1) The test is judicial activism and the CAFC creating an Alice type of mushy test so they turn any claim they don’t like it into a 112(f) claim. The fact is that “know how to create” is exactly what the test should be. “But the fact that one of skill in the art >>could<>>Literally this exact argument was made in Williamson. See Williamson v. Citrix Online, LLC, 792 F.3d 1339, 1351 (Fed. Cir. 2015) (“Williamson also points to the declaration of Dr. Shukri Souri to show that one of ordinary skill in the art would understand the term ‘distributed learning control module’ to connote structure. … We have considered it but do not find it persuasive. Dr. Souri’s declaration, like the claim language and portions of the written description Williamson identifies, fails to describe how the distributed learning control module, by its interaction with the other components in the distributed learning control server, is understood as the name for structure. Dr. Souri also testified that, ‘as one of ordinary skill in the art, reading the specification, I would know exactly how to program’ a computer to perform the recited functions and further testified that structure ‘could be in software or it could be in hardware.’ … But the fact that one of skill in the art could program a computer to perform the recited functions cannot create structure where none otherwise is disclosed.” (citing Function Media, L.L.C. v. Google, Inc., 708 F.3d 1310, 1319 (Fed.Cir.2013)).

    Again, the panel could not depart from this precedent.

    Even in the very test you quote, the question is not whether an ordinary artisan would know how to create the structure, but “whether the words of the claim are understood by persons of ordinary skill in the art to have a sufficiently definite meaning as the name for structure.”

    1. 1.1

      Here is my response:

      1) The test is judicial activism and the CAFC creating an Alice type of mushy test so they turn any claim they don’t like it into a 112(f) claim. The fact is that “know how to create” is exactly what the test should be. “But the fact that one of skill in the art >>could<< program a computer to perform the recited functions cannot create structure where none otherwise is disclosed."

      The test should be whether the recited function is within the known solutions in the appropriate art. The CAFC has played games by moving from a simple test of whether something is within the known solutions or not.

      2) Using the proper test the module recited in the claims does recite structure. And using their current test it does recite structure. Again, there were known solutions to the problems available on the internet in shareware. These facts are different than Williamson where the CAFC was condemning statements that a person could program a computer to do something, but here a person already had programmed the computer to perform the function. The function was a known function with readily available solutions. So the facts are different than Williamson and if you read what Moore wrote she just skipped over this whole part of the opinion and made ridiculous references to rain and did not address the real issue.

      And I would point out that Moore could follow the precedent and not find that the claim terms invoke 112(f) as here, in contrast to Williamson, there was evidence on the record that the recited function was a known function with known solutions. Not that a person would have to for the first time sit down and create a solution.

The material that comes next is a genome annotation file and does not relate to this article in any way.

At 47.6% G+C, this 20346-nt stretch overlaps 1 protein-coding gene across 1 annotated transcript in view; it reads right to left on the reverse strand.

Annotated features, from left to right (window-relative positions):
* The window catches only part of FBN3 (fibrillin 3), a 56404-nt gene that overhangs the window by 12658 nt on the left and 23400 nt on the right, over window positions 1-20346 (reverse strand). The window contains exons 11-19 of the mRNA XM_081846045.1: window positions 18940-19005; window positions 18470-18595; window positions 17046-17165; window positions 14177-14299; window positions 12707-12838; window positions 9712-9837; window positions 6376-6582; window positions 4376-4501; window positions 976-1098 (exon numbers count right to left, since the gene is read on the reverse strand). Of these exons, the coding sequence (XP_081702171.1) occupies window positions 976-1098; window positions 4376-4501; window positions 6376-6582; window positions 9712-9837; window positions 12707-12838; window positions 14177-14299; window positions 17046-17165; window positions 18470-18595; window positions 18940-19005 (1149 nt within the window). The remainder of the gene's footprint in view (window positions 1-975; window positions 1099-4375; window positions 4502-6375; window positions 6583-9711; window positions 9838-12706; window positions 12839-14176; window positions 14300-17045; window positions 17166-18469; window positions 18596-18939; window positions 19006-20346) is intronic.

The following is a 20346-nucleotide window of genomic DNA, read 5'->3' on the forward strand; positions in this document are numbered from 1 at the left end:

But it was good interacting with you. I don't think you understand the issues and I don't think you understand the games the CAFC are playing. The 112(f) game is as heinous as the Alice game. And just like in Alice good judges could easily cabin Williamson by properly distinguishing the facts as Moore could have done–as in distinguishing between an expert saying a person could sit down and create a solution compared with an expert saying the function is known and defined and there are known solutions that are available in shareware and available in papers and textbooks. And this strikes at the heart of functional claiming capturing known solutions. Moore for these reasons is a terrible judge and this has been her pattern where she reinforces bad law rather than trying to distinguish or cabin bad case law.

      Anyway, sorry this is a bit meandering.

      1. 1.2.1

        This 112 and 112(f) business is perhaps the most active area of judicial activism by the CAFC other than their complete lack at any attempt to cabin Alice.

        J. Doerre is good at presenting the anti-patent judicial activisms views so it is important to respond to him.


          I do not view J. Doerre as an anti-patentist. Most anti-patentists actively per ve rt the larger legal understanding, and merely use (and mis-use) cases selectively, or like Paul Morgan, merely snipe from the sidelines and do not actually engage on the merits.

          I do view him as a person that perhaps cannot see the forest for the trees.

          I also see a LOT of value in his diligence of noting the particular trees.


            The more I interact with J. Doerre the more convinced I am he is a paid blogger.


              I am not getting that impression.

              I do get the impression that he is diligent and fairly good at issue spotting to the point of identifying and providing meaningful cases.

              But I think that nears his limit, and he does not show that critical ability to independently— and critically — think about the cases, and how the law may be being bent (or broken) by the judicial branch.

              It is critical to note the limits of proper Common Law law writing in our very particular area of law.